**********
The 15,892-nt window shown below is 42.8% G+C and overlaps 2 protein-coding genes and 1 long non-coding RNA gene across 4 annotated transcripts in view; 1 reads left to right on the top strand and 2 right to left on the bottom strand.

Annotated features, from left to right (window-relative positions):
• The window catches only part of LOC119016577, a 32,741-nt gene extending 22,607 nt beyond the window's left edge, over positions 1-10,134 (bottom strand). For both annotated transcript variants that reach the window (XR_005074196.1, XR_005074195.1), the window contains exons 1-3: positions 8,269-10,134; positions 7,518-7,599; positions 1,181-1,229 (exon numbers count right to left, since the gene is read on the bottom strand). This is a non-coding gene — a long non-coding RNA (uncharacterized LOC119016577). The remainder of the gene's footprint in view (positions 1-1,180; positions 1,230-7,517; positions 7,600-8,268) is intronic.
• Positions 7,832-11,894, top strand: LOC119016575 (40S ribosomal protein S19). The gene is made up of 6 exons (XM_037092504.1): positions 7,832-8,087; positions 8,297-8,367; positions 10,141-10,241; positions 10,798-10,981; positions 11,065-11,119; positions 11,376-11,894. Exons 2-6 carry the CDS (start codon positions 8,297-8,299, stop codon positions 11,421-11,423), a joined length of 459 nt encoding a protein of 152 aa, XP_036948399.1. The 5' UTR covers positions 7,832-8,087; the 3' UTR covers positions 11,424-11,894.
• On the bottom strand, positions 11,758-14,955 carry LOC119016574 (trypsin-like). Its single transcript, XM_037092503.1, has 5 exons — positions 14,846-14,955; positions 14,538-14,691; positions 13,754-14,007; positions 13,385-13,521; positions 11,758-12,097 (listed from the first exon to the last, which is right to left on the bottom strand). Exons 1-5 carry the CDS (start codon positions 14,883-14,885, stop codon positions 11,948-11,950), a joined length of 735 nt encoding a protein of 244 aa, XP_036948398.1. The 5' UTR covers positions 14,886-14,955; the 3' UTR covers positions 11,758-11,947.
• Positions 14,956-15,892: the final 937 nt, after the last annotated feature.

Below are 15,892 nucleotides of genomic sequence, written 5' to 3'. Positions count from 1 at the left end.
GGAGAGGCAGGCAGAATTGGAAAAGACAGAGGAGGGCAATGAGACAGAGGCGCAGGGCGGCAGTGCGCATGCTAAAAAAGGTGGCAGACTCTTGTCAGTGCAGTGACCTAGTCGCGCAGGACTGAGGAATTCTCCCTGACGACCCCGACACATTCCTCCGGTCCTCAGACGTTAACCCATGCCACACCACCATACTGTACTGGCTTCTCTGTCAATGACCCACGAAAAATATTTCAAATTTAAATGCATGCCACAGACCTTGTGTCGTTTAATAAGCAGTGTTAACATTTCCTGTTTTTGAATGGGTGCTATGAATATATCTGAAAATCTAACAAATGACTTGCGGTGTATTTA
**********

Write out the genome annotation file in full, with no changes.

The 15,892-nt window shown below is 42.8% G+C and overlaps 2 protein-coding genes and 1 long non-coding RNA gene across 4 annotated transcripts in view; 1 reads left to right on the top strand and 2 right to left on the bottom strand.

Annotated features, from left to right (window-relative positions):
• The window catches only part of LOC119016577, a 32,741-nt gene extending 22,607 nt beyond the window's left edge, over positions 1-10,134 (bottom strand). For both annotated transcript variants that reach the window (XR_005074196.1, XR_005074195.1), the window contains exons 1-3: positions 8,269-10,134; positions 7,518-7,599; positions 1,181-1,229 (exon numbers count right to left, since the gene is read on the bottom strand). This is a non-coding gene — a long non-coding RNA (uncharacterized LOC119016577). The remainder of the gene's footprint in view (positions 1-1,180; positions 1,230-7,517; positions 7,600-8,268) is intronic.
• Positions 7,832-11,894, top strand: LOC119016575 (40S ribosomal protein S19). The gene is made up of 6 exons (XM_037092504.1): positions 7,832-8,087; positions 8,297-8,367; positions 10,141-10,241; positions 10,798-10,981; positions 11,065-11,119; positions 11,376-11,894. Exons 2-6 carry the CDS (start codon positions 8,297-8,299, stop codon positions 11,421-11,423), a joined length of 459 nt encoding a protein of 152 aa, XP_036948399.1. The 5' UTR covers positions 7,832-8,087; the 3' UTR covers positions 11,424-11,894.
• On the bottom strand, positions 11,758-14,955 carry LOC119016574 (trypsin-like). Its single transcript, XM_037092503.1, has 5 exons — positions 14,846-14,955; positions 14,538-14,691; positions 13,754-14,007; positions 13,385-13,521; positions 11,758-12,097 (listed from the first exon to the last, which is right to left on the bottom strand). Exons 1-5 carry the CDS (start codon positions 14,883-14,885, stop codon positions 11,948-11,950), a joined length of 735 nt encoding a protein of 244 aa, XP_036948398.1. The 5' UTR covers positions 14,886-14,955; the 3' UTR covers positions 11,758-11,947.
• Positions 14,956-15,892: the final 937 nt, after the last annotated feature.

Below are 15,892 nucleotides of genomic sequence, written 5' to 3'. Positions count from 1 at the left end.
GGAGAGGCAGGCAGAATTGGAAAAGACAGAGGAGGGCAATGAGACAGAGGCGCAGGGCGGCAGTGCGCATGCTAAAAAAGGTGGCAGACTCTTGTCAGTGCAGTGACCTAGTCGCGCAGGACTGAGGAATTCTCCCTGACGACCCCGACACATTCCTCCGGTCCTCAGACGTTAACCCATGCCACACCACCATACTGTACTGGCTTCTCTGTCAATGACCCACGAAAAATATTTCAAATTTAAATGCATGCCACAGACCTTGTGTCGTTTAATAAGCAGTGTTAACATTTCCTGTTTTTGAATGGGTGCTATGAATATATCTGAAAATCTAACAAATGACTTGCGGTGTATTTA